Making Blue Paper in the French Countryside

By Penley Knipe
April 29, 2020
Roughly square in format, the black and white drawing on bluish-gray paper depicts a dromedary in three-quarter view. The animal’s head is turned to face the viewer. It wears a bridle, and long tufts of fur hang from its neck and sprout from its hump.
1982.36 Jean-Baptiste Oudry, French, after Pieter Boel, Flemish, Dromedary, 18th century. Black and white chalk on blue-gray antique laid paper. Harvard Art Museums/Fogg Museum, Louise Haskell Daly Purchasing Fund and Director’s Discretionary Fund through the generosity of Paul Geier, 1982.36.

The stone steps were deeply worn from 400 years of papermakers treading on them. That was one of the first things I noticed when I arrived at Moulin du Verger, a paper mill in Puymoyen, in southwest France, for a weeklong workshop on blue paper and its use by artists through time.

As a paper conservator at the Harvard Art Museums, I have years of experience working with paper in the Straus Center. I have also taught class sections at Harvard about paper and papermaking, helping undergraduates make paper in our lab’s big metal sink. But being at Moulin du Verger was different. It gave me the chance to learn from the pros in a historic setting. I was thrilled, to say the least.

Four stone steps, leading to a sunny outdoors, appear moss-stained and deeply worn down in their centers. There is a wood door that opens into the building at left. A rough stone floor is visible in the foreground.
The stairs at Moulin du Verger. Photo: Penley Knipe.
A two-story stucco building with a red-tiled roof sits under a blue sky. One side of the stucco wall has two colors and looks to have been repaired. There is a fence to the right and a stone wall covered with blue-dyed clothing in front of the building.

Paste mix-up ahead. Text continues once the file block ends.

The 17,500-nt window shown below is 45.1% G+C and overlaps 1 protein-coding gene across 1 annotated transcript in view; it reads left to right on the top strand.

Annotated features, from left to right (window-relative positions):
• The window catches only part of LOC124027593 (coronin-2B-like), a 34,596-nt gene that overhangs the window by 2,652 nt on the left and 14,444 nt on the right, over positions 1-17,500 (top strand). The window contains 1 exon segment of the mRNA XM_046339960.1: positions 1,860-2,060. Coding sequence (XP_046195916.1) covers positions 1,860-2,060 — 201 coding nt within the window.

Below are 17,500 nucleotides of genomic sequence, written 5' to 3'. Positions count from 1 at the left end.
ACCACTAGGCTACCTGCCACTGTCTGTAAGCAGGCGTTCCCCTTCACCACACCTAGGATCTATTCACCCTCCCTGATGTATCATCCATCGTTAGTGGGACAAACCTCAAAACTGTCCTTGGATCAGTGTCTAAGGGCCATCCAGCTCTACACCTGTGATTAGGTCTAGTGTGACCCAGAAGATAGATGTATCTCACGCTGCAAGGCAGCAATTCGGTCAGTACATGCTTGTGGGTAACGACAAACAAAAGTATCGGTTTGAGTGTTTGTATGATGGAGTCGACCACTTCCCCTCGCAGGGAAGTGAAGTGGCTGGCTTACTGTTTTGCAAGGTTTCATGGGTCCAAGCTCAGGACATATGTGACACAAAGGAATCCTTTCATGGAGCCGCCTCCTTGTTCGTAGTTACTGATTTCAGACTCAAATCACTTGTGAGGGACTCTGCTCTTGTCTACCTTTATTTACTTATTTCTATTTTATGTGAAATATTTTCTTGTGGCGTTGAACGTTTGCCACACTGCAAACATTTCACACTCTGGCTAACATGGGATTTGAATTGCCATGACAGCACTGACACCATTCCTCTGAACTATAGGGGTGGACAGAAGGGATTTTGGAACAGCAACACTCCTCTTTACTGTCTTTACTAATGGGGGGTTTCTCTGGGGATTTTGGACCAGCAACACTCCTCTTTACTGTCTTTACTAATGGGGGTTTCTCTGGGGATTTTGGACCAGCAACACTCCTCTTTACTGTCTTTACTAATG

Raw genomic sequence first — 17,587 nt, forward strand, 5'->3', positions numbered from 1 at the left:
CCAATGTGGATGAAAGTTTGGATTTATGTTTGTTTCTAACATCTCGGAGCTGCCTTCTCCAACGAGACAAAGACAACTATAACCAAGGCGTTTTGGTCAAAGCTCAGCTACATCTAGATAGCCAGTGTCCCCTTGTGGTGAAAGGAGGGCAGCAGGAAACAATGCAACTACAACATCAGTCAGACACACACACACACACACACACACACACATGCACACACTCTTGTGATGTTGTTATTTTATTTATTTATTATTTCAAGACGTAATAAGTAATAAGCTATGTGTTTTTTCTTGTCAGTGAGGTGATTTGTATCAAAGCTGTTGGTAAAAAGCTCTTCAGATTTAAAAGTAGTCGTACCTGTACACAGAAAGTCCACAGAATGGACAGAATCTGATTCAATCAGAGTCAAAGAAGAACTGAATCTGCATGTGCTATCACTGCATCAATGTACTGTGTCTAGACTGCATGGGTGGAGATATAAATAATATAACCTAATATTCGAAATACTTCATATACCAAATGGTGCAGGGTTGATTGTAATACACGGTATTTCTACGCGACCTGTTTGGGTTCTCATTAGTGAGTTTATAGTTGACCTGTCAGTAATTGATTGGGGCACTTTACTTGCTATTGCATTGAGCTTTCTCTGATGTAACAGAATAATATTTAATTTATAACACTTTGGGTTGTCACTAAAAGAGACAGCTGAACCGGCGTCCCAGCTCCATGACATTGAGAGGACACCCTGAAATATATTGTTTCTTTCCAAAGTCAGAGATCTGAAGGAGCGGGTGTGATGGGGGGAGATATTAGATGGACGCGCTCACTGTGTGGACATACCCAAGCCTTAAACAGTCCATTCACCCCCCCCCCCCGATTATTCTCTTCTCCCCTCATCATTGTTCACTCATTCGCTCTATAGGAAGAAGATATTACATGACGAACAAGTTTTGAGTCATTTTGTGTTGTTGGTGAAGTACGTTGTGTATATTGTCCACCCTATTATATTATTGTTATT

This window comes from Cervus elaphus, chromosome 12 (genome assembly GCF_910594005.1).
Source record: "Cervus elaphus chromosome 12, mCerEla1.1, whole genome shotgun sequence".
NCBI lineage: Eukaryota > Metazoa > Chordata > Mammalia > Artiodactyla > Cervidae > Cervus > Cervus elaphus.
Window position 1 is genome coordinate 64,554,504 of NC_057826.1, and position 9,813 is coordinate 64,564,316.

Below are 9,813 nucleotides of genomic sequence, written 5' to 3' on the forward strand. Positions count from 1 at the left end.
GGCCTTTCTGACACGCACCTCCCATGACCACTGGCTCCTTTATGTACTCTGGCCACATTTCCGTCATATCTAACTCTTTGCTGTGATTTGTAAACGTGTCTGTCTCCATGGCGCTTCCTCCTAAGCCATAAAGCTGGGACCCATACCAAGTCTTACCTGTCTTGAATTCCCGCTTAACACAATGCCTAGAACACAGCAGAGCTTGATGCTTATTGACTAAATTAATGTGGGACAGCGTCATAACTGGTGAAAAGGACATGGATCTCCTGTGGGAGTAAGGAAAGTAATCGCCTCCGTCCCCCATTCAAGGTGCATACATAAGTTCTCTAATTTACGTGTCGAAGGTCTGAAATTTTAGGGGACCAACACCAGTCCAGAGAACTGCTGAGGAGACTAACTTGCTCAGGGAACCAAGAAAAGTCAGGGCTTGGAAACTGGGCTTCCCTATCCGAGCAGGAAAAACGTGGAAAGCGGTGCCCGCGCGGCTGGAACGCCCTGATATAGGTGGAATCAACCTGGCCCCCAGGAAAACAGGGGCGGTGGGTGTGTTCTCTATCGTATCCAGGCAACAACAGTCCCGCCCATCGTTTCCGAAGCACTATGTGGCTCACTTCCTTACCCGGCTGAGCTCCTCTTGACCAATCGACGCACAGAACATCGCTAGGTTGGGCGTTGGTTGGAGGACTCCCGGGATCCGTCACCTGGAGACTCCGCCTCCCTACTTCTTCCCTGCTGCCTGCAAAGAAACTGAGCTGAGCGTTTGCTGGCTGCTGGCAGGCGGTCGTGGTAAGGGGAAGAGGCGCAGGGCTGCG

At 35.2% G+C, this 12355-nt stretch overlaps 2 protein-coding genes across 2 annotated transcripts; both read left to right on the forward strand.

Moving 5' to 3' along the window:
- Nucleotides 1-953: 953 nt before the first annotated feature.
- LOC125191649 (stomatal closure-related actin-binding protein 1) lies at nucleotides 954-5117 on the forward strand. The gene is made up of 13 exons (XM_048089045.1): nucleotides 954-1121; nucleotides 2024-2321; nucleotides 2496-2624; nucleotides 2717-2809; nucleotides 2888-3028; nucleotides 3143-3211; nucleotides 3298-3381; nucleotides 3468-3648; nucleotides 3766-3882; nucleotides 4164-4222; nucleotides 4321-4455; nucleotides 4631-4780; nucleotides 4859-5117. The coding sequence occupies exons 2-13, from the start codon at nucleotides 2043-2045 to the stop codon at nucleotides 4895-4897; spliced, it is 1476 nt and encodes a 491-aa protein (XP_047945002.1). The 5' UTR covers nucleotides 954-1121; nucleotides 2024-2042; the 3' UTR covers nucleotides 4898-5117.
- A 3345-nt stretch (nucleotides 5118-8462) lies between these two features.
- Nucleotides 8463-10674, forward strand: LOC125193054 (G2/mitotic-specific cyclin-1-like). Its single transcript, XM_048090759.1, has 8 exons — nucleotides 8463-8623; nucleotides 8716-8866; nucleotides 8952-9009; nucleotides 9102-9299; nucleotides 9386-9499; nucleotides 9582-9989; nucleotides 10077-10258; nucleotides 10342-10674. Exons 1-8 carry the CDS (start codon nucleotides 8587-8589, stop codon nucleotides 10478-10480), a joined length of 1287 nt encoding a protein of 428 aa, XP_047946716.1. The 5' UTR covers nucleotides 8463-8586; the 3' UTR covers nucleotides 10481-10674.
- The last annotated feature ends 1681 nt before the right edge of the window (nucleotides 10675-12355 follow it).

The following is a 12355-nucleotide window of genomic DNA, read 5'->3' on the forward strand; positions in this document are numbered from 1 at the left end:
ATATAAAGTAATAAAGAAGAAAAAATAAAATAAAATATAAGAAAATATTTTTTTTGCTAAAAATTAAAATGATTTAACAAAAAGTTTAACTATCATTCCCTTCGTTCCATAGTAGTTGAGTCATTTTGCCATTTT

Moulin du Verger. Photo: Penley Knipe.

The six other workshop participants and I started our week by touring the mill. We visited the rag room, where countless piles of old sheets and linens were stored, awaiting their turn to be cut up. We saw, in action, the very loud stampers that broke down these rags into fiber bundles and the Hollander beater that further converted the bundles into individual fibers ready to be made into paper.

That first afternoon, we began to make paper using fibers made from rags mixed with new cotton fibers. Jacques Bréjoux, master papermaker and owner of the mill, led us in this endeavor. I was surprised how hard it was to pull the paper mould smoothly from the vat of water and pulp. The process by which the fibers and water slurry were lifted up on a paper mould and coalesced into a piece of paper was absolutely magical. (For a basic introduction into making paper, this video by Chancery Papermaking is excellent.)

Jacques Bréjoux, wearing a straw hat, black glasses, and black clothing, holds a large stick that is submerged into a vat. He is stirring the foamy-looking contents of the vat; resting flat in the foreground is a dense wire screen in a wooden frame.
Jacques Bréjoux, master papermaker, stirs the water and pulp mixture in the vat. The papermaking mould is in front. Photo: Penley Knipe.

The workshop included lectures about natural dyes, the history of dyeing and the dye trade, the history of blue paper, and papermaking around the world. We learned about making natural dyes from master dyer Philippe Chazelle and took turns coloring wool with indigo, cochineal, madder, and other natural dyes, to learn more about the working properties of each colorant.